In 35 years at the Academy Gosliner has watched the world change, and the nudibranchs with it. Or maybe it’s the other way around. “I was interested in nudibranchs because they’re cool looking, but then I found all these other things you can figure out by using nudibranchs as a model,” Gosliner says. “You could study evolution, or how color patterns came about, or conservation, or how the planet is changing. All these other doors opened up as a result of that passion.”
Nudibranchs can serve as effective proxies for ecosystem health. In a paper in 2011, for example, Gosliner and several colleagues forecast that warming oceans would bring Southern California nudibranch species north. When the Hopkins’ rose and Hilton’s aeolid showed up en masse in Northern California four years later, timed to the rise of the “Blob” and then a major El Niño, Gosliner told Bay Nature he found it scientifically exciting and big-picture alarming.
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“In 40 years I’d never seen this Phidiana hiltoni nudibranch, which is only known from south of the Golden Gate, and in one year it became the dominant nudibranch at Duxbury Reef,” he says. “The Hopkins’ rose thing was just mind-boggling too. I went out to Pillar Point and saw more Hopkins’ roses in one tidepool than I’d seen in the rest of my life put together. It’s just bizarre. It’s a mixture of excitement and thrill to see all of these things, but then you question, ‘Well, should this be happening?’”
As an Academy researcher, Gosliner has focused much of his attention on tropical nudibranch diversity in the Philippines. While the cold California current and the warm coral reefs are obviously different places, “the kinds of things you observe are the same,” Gosliner says. He compares it to seeing a Broadway production in New York and London: the actors change, the story’s the same.
Gosliner can recall, with melancholy, the days when he’d dip a butterfly net to catch three-foot steelhead swimming up Marin creeks. He’s alarmed by the lack of access kids have to nature. He remembers Gordon Chan’s high school science class at Drake High talking about increasing greenhouse gases, and realizing the increasing seriousness of the problem. He now sees evidence of humanity’s reliance on fossil fuels wherever he works, in increased typhoon strength or bleached reefs in the Philippines, in warming waters in California, in the shifting nudibranch patterns that Gosliner has always mapped to the world.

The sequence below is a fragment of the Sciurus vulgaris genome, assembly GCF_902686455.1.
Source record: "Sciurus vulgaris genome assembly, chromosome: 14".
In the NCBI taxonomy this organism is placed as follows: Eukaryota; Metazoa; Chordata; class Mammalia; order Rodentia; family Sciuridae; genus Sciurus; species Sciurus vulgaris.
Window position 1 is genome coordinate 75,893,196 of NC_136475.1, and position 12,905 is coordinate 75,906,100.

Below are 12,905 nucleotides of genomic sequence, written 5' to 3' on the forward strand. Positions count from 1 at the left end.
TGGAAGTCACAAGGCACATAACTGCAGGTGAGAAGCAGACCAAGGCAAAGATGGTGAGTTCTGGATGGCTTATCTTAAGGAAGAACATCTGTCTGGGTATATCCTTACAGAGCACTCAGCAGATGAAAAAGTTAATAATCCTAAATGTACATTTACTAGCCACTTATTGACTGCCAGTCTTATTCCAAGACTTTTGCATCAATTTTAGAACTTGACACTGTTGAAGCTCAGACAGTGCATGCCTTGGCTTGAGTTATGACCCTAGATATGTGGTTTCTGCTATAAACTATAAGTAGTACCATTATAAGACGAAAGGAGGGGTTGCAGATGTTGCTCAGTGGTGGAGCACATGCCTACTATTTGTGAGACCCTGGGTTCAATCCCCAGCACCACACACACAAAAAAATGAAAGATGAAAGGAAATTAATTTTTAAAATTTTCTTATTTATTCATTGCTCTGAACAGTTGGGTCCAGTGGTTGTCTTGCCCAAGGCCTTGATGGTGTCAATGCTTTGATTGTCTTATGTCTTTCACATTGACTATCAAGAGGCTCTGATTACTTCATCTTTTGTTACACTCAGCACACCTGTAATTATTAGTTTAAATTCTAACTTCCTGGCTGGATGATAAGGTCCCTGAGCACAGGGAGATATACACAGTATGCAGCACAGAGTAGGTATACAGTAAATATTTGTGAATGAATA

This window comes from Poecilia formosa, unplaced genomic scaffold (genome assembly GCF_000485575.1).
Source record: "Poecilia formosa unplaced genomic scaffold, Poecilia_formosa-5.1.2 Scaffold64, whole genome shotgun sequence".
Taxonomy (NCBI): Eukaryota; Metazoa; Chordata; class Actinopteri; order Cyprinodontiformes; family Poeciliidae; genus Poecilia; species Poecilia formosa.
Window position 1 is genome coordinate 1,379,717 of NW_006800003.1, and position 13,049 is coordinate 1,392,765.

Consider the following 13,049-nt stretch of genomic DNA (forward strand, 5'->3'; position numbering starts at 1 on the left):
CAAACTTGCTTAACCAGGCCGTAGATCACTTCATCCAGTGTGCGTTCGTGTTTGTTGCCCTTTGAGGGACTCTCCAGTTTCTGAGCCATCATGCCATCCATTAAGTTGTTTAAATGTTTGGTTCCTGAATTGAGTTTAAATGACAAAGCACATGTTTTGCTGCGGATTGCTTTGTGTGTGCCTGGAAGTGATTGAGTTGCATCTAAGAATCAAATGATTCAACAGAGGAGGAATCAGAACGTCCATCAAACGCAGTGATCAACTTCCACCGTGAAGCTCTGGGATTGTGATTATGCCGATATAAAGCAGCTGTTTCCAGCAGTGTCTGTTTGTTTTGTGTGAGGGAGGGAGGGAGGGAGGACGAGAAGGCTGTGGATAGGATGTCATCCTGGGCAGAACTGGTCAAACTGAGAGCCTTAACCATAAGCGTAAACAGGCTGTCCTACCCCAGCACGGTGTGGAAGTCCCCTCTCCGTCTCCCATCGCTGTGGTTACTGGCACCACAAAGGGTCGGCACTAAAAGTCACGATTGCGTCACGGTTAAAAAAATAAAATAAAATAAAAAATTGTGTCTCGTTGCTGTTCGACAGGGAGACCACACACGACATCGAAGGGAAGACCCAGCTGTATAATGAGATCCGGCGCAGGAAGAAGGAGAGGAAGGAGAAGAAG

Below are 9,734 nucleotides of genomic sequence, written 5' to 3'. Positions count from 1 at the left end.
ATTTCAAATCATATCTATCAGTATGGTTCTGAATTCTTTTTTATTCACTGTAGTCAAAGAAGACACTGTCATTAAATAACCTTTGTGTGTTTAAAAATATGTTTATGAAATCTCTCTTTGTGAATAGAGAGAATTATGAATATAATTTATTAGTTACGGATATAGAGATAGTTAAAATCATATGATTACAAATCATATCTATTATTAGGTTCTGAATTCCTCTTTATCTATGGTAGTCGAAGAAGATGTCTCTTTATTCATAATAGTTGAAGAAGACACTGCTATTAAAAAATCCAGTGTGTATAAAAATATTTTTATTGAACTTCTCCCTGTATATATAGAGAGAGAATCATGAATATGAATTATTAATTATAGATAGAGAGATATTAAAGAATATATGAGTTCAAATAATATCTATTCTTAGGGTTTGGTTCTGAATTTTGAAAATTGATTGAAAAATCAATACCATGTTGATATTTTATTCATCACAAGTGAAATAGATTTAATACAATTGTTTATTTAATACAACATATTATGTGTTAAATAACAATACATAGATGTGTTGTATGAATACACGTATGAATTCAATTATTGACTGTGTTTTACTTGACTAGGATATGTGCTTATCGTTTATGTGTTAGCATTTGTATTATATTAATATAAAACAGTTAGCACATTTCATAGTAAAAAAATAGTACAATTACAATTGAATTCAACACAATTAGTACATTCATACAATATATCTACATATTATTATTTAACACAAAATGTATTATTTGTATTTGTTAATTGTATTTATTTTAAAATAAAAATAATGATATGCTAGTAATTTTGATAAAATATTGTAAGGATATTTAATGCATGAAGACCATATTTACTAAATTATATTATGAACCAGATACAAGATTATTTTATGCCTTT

But, he says, he also sees hope. When he was a kid, the San Francisco Bay shoreline would stink from raw sewage. It’s been at least partially cleaned up. Whales nearly disappeared from California, then we stopped hunting them and created national marine sanctuaries and they came back. On one of Gosliner’s first dives in the Philippines, decades ago, the concussive blast of fishermen dynamiting reefs for fish made him feel as though he’d blown out his ear drums. Now the practice has stopped and the coral in many places has recovered. He keeps going back, and he keeps finding new species. He’s found so many he doesn’t even know which one was the actual thousandth discovery, just that a year ago he was closing in on that number, and he went back to the Philippines over the winter, and when he returned to San Francisco the glass jars on his desk were full, as always, with new creatures to be named and described and admired.
“You can heal the environment if you give it half a chance,” Gosliner says. “We know what the solutions are. We need to pursue them as quickly as we can.”